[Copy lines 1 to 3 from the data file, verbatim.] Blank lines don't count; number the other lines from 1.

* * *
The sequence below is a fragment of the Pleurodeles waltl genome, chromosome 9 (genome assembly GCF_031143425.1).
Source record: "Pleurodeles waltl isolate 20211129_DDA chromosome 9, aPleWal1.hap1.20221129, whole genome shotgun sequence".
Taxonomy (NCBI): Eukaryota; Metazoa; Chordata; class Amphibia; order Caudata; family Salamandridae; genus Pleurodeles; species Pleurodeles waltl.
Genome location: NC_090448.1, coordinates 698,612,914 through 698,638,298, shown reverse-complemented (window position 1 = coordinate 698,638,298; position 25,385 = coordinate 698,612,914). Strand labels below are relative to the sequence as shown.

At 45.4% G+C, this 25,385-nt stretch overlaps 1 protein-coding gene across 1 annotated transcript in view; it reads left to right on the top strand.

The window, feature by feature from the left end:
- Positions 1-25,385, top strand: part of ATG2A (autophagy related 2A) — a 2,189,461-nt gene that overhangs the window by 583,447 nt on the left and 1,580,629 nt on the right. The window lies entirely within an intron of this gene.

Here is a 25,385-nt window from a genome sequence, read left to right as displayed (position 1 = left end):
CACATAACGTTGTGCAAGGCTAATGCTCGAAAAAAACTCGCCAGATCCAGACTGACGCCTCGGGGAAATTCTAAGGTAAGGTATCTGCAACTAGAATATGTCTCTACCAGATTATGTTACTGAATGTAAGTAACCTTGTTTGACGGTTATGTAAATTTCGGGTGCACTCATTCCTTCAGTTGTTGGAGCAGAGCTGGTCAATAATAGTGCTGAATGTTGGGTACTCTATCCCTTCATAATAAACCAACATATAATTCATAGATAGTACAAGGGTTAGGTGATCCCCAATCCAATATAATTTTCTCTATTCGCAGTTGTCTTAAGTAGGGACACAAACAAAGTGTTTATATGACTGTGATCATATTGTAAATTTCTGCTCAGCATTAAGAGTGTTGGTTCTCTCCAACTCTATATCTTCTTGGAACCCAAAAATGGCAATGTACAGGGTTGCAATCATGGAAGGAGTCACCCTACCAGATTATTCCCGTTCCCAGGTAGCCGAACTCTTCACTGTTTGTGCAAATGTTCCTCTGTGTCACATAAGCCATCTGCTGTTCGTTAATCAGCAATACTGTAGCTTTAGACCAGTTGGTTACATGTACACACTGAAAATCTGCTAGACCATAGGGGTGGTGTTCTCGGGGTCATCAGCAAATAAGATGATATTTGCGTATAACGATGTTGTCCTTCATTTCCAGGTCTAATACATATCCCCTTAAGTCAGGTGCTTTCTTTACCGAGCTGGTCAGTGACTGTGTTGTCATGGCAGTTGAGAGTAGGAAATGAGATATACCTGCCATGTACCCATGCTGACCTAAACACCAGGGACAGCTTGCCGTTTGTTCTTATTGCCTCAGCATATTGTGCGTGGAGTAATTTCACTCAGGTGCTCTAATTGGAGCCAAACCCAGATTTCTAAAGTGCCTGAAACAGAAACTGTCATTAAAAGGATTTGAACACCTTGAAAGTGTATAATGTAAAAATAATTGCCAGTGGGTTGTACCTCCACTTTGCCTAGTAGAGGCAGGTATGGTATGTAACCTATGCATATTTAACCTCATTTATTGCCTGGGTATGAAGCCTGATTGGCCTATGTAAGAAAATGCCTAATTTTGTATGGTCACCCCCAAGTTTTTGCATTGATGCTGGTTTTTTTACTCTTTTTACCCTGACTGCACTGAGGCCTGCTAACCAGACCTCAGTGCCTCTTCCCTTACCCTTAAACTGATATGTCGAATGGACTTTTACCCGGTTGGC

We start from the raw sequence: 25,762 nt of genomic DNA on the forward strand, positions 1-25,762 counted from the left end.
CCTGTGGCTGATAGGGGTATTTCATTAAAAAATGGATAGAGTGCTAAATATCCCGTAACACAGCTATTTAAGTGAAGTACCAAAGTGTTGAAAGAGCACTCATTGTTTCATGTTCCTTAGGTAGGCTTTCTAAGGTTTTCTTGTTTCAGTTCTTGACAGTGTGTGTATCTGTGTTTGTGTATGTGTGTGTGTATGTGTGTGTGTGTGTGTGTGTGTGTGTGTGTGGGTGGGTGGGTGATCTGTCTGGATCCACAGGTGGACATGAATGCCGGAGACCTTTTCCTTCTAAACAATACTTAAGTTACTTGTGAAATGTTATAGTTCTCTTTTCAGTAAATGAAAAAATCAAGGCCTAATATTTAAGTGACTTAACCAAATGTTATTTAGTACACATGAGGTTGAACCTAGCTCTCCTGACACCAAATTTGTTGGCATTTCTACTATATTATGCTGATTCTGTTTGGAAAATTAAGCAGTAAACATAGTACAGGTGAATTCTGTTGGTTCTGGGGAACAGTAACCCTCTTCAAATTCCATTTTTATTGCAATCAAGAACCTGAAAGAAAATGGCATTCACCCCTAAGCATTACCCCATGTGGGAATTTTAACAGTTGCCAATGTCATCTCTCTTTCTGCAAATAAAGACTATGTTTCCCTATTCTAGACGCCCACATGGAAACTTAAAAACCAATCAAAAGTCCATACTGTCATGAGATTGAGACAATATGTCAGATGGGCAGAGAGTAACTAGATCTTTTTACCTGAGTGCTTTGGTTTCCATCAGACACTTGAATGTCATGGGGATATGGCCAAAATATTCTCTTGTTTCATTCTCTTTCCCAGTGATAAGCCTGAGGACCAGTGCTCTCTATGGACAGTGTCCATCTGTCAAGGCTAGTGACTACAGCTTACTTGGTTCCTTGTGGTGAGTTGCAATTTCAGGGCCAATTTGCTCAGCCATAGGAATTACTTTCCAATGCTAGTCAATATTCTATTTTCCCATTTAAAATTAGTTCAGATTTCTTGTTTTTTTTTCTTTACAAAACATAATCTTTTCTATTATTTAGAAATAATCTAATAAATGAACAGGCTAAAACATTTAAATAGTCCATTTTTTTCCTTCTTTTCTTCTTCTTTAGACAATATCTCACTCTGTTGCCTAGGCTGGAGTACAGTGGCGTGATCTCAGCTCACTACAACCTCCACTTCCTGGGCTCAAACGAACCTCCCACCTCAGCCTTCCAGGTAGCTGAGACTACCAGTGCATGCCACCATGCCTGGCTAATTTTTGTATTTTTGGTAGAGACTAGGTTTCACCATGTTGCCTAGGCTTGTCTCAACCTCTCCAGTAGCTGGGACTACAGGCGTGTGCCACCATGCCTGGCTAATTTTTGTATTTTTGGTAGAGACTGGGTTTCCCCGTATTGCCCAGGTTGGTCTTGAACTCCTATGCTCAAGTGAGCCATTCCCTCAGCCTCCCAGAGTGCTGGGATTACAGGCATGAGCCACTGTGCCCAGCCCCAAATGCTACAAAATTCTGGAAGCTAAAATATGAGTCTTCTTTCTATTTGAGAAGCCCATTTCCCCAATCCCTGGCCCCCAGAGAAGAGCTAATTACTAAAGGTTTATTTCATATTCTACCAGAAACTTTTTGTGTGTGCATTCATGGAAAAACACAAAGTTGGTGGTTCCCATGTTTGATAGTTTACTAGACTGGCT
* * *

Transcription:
The sequence below is a fragment of the Pleurodeles waltl genome, chromosome 9 (genome assembly GCF_031143425.1).
Source record: "Pleurodeles waltl isolate 20211129_DDA chromosome 9, aPleWal1.hap1.20221129, whole genome shotgun sequence".
Taxonomy (NCBI): Eukaryota; Metazoa; Chordata; class Amphibia; order Caudata; family Salamandridae; genus Pleurodeles; species Pleurodeles waltl.